super
  end

  def parse_url_pattern
    url_pattern = %r{https://github.com/([^/]+)/([^/]+)/releases/download/([^/]+)/(\S+)}
    unless @url =~ url_pattern
      raise CurlDownloadStrategyError, "Invalid url pattern for GitHub Release."
    end

    _, @owner, @repo, @tag, @filename = *@url.match(url_pattern)
  end

  def download_url
    #"https://#{@github_token}@api.github.com/repos/#{@owner}/#{@repo}/releases/assets/#{asset_id}"
    #blah = curl_output "--header", "Accept: application/octet-stream", "--header", "Authorization: token #{@github_token}", "-I"
    uri = URI("https://api.github.com/repos/#{@owner}/#{@repo}/releases/assets/#{asset_id}")
    req = Net::HTTP::Get.new(uri)
    req['Accept'] = 'application/octet-stream'
    req['Authorization'] = "token #{@github_token}"

    res = Net::HTTP.start(uri.hostname, uri.port, :use_ssl => uri.scheme == 'https') do |http|
      http.request(req)
    end

    res['location']
  end

  private

  def _fetch(url:, resolved_url:)
    # HTTP request header `Accept: application/octet-stream` is required.
    # Without this, the GitHub API will respond with metadata, not binary.
    curl_download download_url, "--header", "Accept: application/octet-stream", to: temporary_path
  end

  def asset_id
    @asset_id ||= resolve_asset_id
  end

  def resolve_asset_id
    release_metadata = fetch_release_metadata
    assets = release_metadata["assets"].select { |a| a["name"] == @filename }
    raise CurlDownloadStrategyError, "Asset file not found." if assets.empty?

    assets.first["id"]
  end

  def fetch_release_metadata
    release_url = "https://api.github.com/repos/#{@owner}/#{@repo}/releases/tags/#{@tag}"
    GitHub.open_api(release_url)
  end
end

Homebrew previously had this functionality built-in but it has since been deprecated. The majoirty of this code came from the deprecated code in the Homebrew project for example here.

The main updates from the original was fixing how the download_url method finds correctly finds the artifact URL. Here we start off by using the URL provided by the Formula file that easily follows a templated form. We do a HTTP GET request against that URL and collect the results of that request. We inspect the HTTP Headers one named “location” that points to the finally locatation where the artifact can be downloaded. We finally return the discovered URL and use the built-in Homebrew curl downloader to download the file for Homebrew to install.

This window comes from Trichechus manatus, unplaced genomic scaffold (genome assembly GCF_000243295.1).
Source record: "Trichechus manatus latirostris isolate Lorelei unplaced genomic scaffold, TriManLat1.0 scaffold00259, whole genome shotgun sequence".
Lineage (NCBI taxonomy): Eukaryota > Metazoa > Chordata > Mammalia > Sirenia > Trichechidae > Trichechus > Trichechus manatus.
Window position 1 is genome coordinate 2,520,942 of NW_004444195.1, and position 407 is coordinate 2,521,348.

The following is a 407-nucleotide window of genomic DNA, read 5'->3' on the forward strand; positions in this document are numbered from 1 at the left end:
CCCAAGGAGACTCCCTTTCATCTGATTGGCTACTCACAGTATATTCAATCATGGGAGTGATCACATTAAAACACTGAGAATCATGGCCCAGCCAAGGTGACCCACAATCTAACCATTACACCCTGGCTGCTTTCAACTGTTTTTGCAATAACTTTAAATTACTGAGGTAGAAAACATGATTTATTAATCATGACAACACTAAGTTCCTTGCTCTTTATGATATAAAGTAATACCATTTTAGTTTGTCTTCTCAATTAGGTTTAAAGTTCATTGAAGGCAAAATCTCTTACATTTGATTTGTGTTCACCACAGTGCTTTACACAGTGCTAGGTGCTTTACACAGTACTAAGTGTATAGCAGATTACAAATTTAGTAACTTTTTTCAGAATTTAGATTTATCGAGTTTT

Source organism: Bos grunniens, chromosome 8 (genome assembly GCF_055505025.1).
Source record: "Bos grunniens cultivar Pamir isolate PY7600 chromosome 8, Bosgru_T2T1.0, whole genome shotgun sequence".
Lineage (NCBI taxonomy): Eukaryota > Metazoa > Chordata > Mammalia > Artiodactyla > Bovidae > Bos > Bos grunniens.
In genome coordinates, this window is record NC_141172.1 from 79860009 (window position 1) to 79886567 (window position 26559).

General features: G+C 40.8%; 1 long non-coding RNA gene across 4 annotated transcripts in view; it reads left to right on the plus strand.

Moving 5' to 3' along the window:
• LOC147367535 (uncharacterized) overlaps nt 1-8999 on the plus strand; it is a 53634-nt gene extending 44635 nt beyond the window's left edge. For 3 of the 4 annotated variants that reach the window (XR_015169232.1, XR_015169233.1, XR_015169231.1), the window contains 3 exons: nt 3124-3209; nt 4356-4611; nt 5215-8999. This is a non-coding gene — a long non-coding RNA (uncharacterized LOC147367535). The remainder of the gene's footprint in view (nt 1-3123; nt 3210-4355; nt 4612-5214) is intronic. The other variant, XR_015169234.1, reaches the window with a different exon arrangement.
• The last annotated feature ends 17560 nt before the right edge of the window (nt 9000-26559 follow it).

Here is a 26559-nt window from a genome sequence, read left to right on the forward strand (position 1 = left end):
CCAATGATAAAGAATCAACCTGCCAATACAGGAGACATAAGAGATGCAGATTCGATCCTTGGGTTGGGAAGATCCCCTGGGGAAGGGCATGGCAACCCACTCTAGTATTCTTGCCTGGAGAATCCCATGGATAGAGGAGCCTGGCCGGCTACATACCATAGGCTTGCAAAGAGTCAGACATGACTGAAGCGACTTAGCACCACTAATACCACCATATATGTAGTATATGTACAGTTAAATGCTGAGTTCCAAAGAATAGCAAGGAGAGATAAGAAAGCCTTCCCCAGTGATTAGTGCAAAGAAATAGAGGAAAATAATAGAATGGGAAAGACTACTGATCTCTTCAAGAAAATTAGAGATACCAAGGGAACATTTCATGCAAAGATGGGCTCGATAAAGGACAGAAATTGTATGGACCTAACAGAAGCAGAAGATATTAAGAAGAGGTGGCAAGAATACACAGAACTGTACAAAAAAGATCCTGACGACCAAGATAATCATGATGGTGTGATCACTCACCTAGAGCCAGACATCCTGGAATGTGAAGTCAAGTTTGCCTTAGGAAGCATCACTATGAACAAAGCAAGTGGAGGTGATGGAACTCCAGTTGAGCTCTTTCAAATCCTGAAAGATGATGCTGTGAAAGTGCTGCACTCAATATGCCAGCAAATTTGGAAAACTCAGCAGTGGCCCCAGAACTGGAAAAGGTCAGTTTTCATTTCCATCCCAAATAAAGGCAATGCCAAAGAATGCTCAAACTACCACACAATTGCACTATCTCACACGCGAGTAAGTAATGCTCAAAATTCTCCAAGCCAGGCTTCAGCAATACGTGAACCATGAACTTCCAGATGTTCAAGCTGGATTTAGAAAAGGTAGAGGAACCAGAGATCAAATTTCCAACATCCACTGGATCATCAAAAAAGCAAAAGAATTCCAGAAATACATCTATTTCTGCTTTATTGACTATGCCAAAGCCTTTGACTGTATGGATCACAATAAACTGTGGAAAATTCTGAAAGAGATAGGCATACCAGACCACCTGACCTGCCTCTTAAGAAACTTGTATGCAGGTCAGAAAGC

Add the Downloader to the Formula

The directory structure for our tap would look like the following:

our-homebrew-tap/
|-- custom_download_strategy.rb
|-- Formula/
    |--- some-tool.rb

Here is an example of a Homebrew Formula that is able to access a private tool from a private GitHub repository. In this example, a zipped tarball (.tar.gz) has been created for our tool and that was uploaded to the “Releases” section of a repository called some-tool. The forumula was automatically created using the goreleaser tool.

require_relative "../custom_download_strategy.rb"

class SomeTool < Formula
  desc "An example tool"
  homepage ""
  url "https://github.com/some-org/some-tool/releases/download/v0.0.1/some-tool_0.0.1_Darwin_x86_64.tar.gz", :using => CustomGitHubPrivateRepositoryReleaseDownloadStrategy
  version "0.0.1"
  sha256 "c19ccd90a300fd178835b2b6df7ad07ead2ca099457e121904f05173d4e2d55c"

  def install
    bin.install "some-tool"
  end
end

Our custom download strategy is pulled in by the first line, the require_relative statement. The file referred to by the require_relative statement is located in the parent directory as stated by the use of the ../ relative path prefix. As part of the url field in our Formual, we added the option :using => CustomGitHubPrivateRepositoryReleaseDownloadStrategy which tells Homebrew that it should use a downloader called CustomGitHubPrivateRepositoryReleaseDownloadStrategy. Here this points to one of the downloaders in our custom_download_strategy.rb file but it can be used to access any of the different downloaders that Homebrew provides.

You should now be able to perform a brew update and see your new tool available but you won’t be able to install the tool yet because you have not provided Homebrew with an API key.

Provide Homebrew with a GitHub Personal Access Token

A GitHub personal access token allows you to work with the GitHub API in various ways to make automated access easier through different tools. I’ve discussed this before in my post Private GitHub repos and go get that describes how to work in a Go environment using private repositories.

You will need a personal access token that has access to the repositories that your user is able to access. If you don’t already have one available, you can find instructions here.

Once you have your token, you will need to set an environment variable in your shell that can be used by Homebrew when completing tasks with GitHub. The environment variable must be named HOMEBREW_GITHUB_API_TOKEN and provided the value of your personal access token. You should setup your shell to automatically set this value upon creating by adding export HOMEBREW_GITHUB_API_TOKEN=... to the startup file for your shell.

Once you’ve added this to your shell, you can install your tool and continue to get updates as development on the tool continues.


Header image by unsplash-logoCesar Carlevarino Aragon